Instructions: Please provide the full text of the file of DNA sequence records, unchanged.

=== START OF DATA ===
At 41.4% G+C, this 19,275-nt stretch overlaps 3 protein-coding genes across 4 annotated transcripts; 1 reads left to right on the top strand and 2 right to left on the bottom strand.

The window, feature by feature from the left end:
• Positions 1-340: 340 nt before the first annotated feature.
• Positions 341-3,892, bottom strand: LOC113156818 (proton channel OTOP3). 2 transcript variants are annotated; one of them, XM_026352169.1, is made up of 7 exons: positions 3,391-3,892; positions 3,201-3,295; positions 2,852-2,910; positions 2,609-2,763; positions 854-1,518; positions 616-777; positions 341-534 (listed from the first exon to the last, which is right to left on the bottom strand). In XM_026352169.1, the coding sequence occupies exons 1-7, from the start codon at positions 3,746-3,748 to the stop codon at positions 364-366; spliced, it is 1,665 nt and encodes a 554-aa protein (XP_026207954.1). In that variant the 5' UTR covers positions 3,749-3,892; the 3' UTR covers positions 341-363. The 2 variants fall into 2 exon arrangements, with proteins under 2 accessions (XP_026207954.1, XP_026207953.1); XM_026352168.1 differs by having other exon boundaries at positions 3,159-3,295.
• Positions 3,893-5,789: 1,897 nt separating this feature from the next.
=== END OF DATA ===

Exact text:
At 41.4% G+C, this 19,275-nt stretch overlaps 3 protein-coding genes across 4 annotated transcripts; 1 reads left to right on the top strand and 2 right to left on the bottom strand.

The window, feature by feature from the left end:
• Positions 1-340: 340 nt before the first annotated feature.
• Positions 341-3,892, bottom strand: LOC113156818 (proton channel OTOP3). 2 transcript variants are annotated; one of them, XM_026352169.1, is made up of 7 exons: positions 3,391-3,892; positions 3,201-3,295; positions 2,852-2,910; positions 2,609-2,763; positions 854-1,518; positions 616-777; positions 341-534 (listed from the first exon to the last, which is right to left on the bottom strand). In XM_026352169.1, the coding sequence occupies exons 1-7, from the start codon at positions 3,746-3,748 to the stop codon at positions 364-366; spliced, it is 1,665 nt and encodes a 554-aa protein (XP_026207954.1). In that variant the 5' UTR covers positions 3,749-3,892; the 3' UTR covers positions 341-363. The 2 variants fall into 2 exon arrangements, with proteins under 2 accessions (XP_026207954.1, XP_026207953.1); XM_026352168.1 differs by having other exon boundaries at positions 3,159-3,295.
• Positions 3,893-5,789: 1,897 nt separating this feature from the next.